MB: Jackie inspires me every single day, because she’s an artisan of comedy. She’s someone who cares about people and you can hear it. I love comedy in all forms, I can even see the craft in hate speech, but I love it when someone tries to say something that’s loving, meaningful, AND funny. I don’t know if I’m always doing that myself, but I love that.
I’m so grateful that anyone relates to anything I do on stage because that means that if I break down—and I might—at least half the crowd is going to say, “Do you need something?”
“Ice water? Cold cloth for your face?”
I always have .5 mg of Valium on me, so when you’re in St. Louis, I got you. What are the things that bring you joy in what you do?
MB: I try to go where the love, is for sure.
JK: Lots of love.
MB: I try to create joy. I did a show on Saturday here in Los Angeles and I didn’t do as well as I had hoped. There was some light heckling from a young lady two rows back. She was a lovely gal who probably didn’t realize that not all comedians love crowd work.
That’s the kindest definition of heckling that I’ve ever heard.
MB: I felt bad after that, but what I did enjoy afterwards was calling another comedian—Jackie, I think it was you. I usually call Jackie when it goes poorly. And then you blather on. As well as stopping at the 7-Elevn and getting yourself a treat, like an M&M cookie sandwich.
JK: You remind yourself that if it doesn’t go well… You know, at this point, if you or I say it doesn’t go well, that means that they have not carried us offstage with elephants and bells and whistles. It still hurts, so you call someone and it’s nice. My self-talk is, “Well it’s over now. The only thing to do is the next show.” And then you call someone who loves and likes you, and they’ll talk to you about their lives, which gets you out of your own head.
What I like to do on the road is find different Targets because my husband collects Hot Wheels and they have different Hot Wheels in different cities.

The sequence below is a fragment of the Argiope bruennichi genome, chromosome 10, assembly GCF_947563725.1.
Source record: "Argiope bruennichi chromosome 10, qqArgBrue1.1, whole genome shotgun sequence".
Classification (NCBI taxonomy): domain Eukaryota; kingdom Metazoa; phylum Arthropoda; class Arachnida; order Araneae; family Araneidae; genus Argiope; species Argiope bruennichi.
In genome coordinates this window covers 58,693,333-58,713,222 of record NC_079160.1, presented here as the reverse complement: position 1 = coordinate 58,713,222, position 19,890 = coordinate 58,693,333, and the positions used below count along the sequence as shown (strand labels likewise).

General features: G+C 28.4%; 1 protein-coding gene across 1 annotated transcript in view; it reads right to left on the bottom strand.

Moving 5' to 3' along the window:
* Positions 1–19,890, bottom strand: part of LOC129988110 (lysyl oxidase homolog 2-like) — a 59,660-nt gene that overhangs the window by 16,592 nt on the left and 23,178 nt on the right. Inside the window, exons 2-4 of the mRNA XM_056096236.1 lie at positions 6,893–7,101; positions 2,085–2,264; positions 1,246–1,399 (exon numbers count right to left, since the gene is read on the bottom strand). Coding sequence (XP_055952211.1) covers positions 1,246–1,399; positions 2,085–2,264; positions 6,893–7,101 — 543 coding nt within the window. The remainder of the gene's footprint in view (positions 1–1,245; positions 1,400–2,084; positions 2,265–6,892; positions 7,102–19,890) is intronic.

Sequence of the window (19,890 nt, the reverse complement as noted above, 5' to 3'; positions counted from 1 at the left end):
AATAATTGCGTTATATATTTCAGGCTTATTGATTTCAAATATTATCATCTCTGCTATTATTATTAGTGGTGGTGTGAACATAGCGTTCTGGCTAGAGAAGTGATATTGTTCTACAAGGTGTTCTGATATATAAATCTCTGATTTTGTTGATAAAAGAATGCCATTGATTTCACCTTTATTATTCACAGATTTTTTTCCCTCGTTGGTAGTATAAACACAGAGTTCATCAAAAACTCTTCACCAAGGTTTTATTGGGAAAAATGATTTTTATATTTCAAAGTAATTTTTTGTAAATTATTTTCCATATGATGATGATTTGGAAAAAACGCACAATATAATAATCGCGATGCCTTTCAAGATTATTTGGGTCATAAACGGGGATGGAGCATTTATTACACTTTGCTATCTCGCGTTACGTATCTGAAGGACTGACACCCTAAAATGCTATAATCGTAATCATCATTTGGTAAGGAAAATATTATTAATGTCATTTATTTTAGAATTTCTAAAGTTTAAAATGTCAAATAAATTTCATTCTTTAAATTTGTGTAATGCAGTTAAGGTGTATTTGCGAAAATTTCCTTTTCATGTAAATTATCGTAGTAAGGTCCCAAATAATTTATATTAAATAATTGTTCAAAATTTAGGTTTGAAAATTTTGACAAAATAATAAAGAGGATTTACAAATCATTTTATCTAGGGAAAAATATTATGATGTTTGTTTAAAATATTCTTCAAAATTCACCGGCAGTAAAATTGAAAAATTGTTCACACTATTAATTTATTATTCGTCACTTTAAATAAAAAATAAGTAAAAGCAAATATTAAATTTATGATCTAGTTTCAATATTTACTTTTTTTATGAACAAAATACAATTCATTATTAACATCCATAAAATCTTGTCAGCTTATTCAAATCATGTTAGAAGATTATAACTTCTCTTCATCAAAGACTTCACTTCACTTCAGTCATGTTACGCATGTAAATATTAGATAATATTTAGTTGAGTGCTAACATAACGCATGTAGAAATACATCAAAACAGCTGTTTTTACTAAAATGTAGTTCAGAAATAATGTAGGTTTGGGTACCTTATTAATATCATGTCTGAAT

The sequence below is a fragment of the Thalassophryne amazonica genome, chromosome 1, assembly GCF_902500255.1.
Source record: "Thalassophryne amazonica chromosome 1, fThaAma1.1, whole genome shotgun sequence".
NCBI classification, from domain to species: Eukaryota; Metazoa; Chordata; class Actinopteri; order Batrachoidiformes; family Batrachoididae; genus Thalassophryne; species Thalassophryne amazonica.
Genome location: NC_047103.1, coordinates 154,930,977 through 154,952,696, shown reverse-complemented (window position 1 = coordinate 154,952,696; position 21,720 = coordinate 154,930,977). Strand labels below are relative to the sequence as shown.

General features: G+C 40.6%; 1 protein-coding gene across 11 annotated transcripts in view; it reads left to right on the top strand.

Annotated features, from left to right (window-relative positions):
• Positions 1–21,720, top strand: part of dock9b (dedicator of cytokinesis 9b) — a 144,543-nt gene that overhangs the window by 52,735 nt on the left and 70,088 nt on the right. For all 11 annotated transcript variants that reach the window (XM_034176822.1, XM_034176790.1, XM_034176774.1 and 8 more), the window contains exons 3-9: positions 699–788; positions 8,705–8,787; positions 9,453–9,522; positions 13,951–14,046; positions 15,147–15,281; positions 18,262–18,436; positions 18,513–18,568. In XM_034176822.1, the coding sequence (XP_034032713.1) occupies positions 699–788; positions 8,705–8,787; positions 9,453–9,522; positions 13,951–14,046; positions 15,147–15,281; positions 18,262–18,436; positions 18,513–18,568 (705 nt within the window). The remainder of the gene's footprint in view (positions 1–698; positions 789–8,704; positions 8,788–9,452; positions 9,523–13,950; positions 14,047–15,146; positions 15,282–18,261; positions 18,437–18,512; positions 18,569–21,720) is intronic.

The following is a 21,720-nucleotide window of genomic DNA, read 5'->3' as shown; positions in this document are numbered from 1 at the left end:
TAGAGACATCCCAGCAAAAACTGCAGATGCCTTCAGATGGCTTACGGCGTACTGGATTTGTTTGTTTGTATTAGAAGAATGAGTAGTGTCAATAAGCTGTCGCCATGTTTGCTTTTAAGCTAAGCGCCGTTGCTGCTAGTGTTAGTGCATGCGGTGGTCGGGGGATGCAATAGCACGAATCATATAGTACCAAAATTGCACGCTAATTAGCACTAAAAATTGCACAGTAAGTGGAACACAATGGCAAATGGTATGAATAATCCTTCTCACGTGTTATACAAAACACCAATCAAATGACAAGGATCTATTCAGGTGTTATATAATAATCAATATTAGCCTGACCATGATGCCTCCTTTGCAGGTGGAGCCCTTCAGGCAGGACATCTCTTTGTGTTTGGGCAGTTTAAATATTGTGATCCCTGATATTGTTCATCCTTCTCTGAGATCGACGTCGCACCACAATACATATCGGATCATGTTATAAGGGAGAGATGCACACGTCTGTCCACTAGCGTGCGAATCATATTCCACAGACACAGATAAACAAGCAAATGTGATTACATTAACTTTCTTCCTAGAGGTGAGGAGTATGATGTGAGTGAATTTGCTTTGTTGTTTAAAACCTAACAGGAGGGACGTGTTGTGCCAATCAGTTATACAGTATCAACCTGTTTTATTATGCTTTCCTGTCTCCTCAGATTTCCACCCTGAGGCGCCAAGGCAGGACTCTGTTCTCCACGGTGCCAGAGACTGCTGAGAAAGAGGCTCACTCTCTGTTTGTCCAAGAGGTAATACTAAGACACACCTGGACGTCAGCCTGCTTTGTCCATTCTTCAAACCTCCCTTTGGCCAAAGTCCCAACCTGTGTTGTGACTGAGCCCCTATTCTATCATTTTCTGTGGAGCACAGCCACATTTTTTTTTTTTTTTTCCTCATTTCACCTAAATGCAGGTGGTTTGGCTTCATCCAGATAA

There’s a Target in the city that has an escalator. Highly recommended. We’re pretty fancy here.
MB: I was going to go to the book store—Left Bank Books.
JK: Privately owned bookstore, right? Indie?
Yes – it’s fantastic.
JK: I like coffee shops. I learned from Maria that if you Yelp [or] Google “Pour over coffee” and you will find your people, even in the smallest town. It’s amazing.
MB: I like to travel with Jackie Kashian. That’s my main comfort. She’s like a teething blanket and I just chew on her little feet.
JK: Like a support animal!
Sounds like you balance each other really well.
My last question is when do you know that you have an audience? I was talking with John Waters [shameless name drop noted by all] and he said that he’s always had that confidence and whether the audience was with him or not didn’t really matter to him. So, it seems that you’re either born with it, or it’s earned. Which have you found to be your experience, individually?
MB: I think it’s a moment-to-moment basis, especially in clubs. There’s someone eating a deep-fried pickle. You’re not going to be a headliner that night when there’s a deep-fried pickle in the room.
So you’ve been to St. Louis.
JK: It usually takes a minute and a half or two minutes, and I like it when I don’t care if I don’t connect, because either way I’m going to do it. So, I know what that moment is. Sometimes I care more than others.
Is there anything else I can tell you about St Louis?
MB: Is there anything good around the Galleria where our show is?
Yes – We have that Van Gogh immersion. It was so great. [Beyond Van Gogh: The Immersive Experience, running through March 30th. More info here.]
JK: I saw that. I enjoyed it, but I did not feel completely immersed. There wasn’t anything on the ceiling.
That’s legit. You were immersed but not submerged.
MB: I was worried I would feel like I was in a museum tote bag. | Melissa Cynova
For show details or to purchase tickets, visit https://st-louis.heliumcomedy.com/events/51288.